Title: Saving the World and Other Extreme Sports (Maximum Ride #3)
Author: James Patterson
Genre: Science Fiction
WARNING: This book is third in a series, so this review will probably contain spoilers of the previous books. If you haven’t read The Angel Experiment or School’s Out-Forever, I recommend not reading this review.
Max and the flock are clearly destined for greatness. But now our six winged heroes are being hunted around the world by a new kind of enemy that is both spectacularly frightening and horrifically perfect. Some obsticales they’re facing this time around: Flyboys (arrogant bruisers with wings, even stronger than Erasers), a genocidal plot (the most terrifying human experiment imaginable), the unthinkable (there’s a traitor among them), romance (a major problem – Fang never was one to take a hint), and the impossibility factor – they can’t even save themselves! This time, it’s inevitable: they will get caught. So they might as well have some fun.
Going into this book, I remembered this being the book with ter Borcht, and the book with ter Borcht being the funniest of the series. (It is also the book with the line, “I vill now destroy de Snickahs bahs!” which has become famous in my house, even though I’m the only one who’s read the book.) So I was super-excited to reread this.
Once again, Max was hands-down the best part. I loved her snark and her kick-butt skills and her sarcastic sense of humor and everything. She was hilarious and cynical and awesome. To sum up: I loved Max.
The others weren’t quite as great as Max. Fang, the strong and silent one who actually has opinions, he just chooses not to share them; Iggy and Gazzy, partners in explosives; Nudge, the diva and chatterbox; and Angel, the sweet one with a scary side. They weren’t bad, but next to the awesomeness that was Max, they didn’t seem quite as great.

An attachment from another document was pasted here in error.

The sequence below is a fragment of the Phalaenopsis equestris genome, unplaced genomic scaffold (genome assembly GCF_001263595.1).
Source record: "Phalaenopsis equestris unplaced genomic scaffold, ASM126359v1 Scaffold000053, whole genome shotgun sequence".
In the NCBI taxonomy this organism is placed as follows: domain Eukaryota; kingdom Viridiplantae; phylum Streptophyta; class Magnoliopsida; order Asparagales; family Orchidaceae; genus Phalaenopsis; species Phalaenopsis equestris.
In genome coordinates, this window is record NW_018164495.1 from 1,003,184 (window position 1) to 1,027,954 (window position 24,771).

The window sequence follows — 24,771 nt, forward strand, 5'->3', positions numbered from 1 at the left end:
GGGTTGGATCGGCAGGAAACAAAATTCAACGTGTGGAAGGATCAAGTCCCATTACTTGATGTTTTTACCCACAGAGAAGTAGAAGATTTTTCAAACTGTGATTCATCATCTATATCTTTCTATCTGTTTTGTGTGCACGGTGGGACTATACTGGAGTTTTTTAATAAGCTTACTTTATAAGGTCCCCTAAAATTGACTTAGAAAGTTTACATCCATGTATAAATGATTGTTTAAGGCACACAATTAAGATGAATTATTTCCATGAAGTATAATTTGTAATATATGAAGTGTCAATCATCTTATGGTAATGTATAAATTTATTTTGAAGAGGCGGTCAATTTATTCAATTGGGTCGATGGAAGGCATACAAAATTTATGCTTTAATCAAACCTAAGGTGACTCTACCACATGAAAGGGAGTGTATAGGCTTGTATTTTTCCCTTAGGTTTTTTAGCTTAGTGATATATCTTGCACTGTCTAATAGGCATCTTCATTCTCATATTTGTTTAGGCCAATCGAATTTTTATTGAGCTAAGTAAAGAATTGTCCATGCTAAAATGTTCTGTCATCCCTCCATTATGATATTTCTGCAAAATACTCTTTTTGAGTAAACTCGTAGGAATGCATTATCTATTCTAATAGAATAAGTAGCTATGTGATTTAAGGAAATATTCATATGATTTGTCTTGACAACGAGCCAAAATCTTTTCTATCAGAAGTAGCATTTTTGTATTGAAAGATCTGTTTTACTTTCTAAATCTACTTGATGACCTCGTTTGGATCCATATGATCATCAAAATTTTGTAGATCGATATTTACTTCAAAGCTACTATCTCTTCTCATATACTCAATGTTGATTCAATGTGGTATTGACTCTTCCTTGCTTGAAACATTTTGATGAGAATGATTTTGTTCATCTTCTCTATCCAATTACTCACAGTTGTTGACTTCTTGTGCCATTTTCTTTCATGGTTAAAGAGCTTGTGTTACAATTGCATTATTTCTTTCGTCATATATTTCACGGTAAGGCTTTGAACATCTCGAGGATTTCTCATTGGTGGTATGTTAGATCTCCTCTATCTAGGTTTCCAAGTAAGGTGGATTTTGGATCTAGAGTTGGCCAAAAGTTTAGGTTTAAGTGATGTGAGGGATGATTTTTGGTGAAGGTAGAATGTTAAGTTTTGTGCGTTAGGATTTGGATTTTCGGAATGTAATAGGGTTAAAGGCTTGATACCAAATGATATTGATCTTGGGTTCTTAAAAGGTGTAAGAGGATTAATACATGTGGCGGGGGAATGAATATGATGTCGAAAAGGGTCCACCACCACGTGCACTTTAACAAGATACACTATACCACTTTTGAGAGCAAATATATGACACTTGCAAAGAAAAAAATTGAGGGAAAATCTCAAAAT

Ter Borcht, who I mentioned earlier, is actually one of the whitecoats. But he’s memorable because of his German accent and the bird-kids’s ability to get him riled up. Sometimes his reactions were funnier than the flock’s quips.
The plot was as brilliant as I remembered. It focused more on the why-Max-needs-to-save-the-world-and-other-unanswered-questions than the kicking-butt plots, which meant more whitecoats than Erasers. But watching the flock hassle the whitecoats was so hilarious, I didn’t mind. Plus, there were a bunch of questions answered and more questions raised, and I didn’t remember the answers to all of them.
It wasn’t all fun and angering scientists, though. There were darker moments, hopeless moments, and moments where they wanted to give up. And there were some situations where I couldn’t figure out how they were going to get out of it, and I’d read the book before.
There was only one itty-bitty detail that I had an issue with. The flock is hiding out again, this time in a vacation cabin, and when they raid the pantry Nudge makes an off-handed comment that she was glad they weren’t vegetarian. Which made me go, “wait a minute. Didn’t Nudge go vegetarian last book?” If something changed with that, I missed it. It wasn’t a big issue, I just caught it as an inconsistency.
If you mix six kids with wings, kick-butt skills, and smart-alecky mouths, and drop them in a mix of danger, narrow escapes, unanswered questions, confusing relationships, and people out to get them, and blend that with more humor than an action plot should reasonably be able to support, you might have something close to Saving the World and Other Extreme Sports. In a word: Awesome. I’m looking forward to rereading the next book, The Final Warning.
The Maximum Ride series:
- The Angel Experiment
- School’s Out-Forever
- Saving the World and Other Extreme Sports
- The Final Warning
- Maximum Ride Forever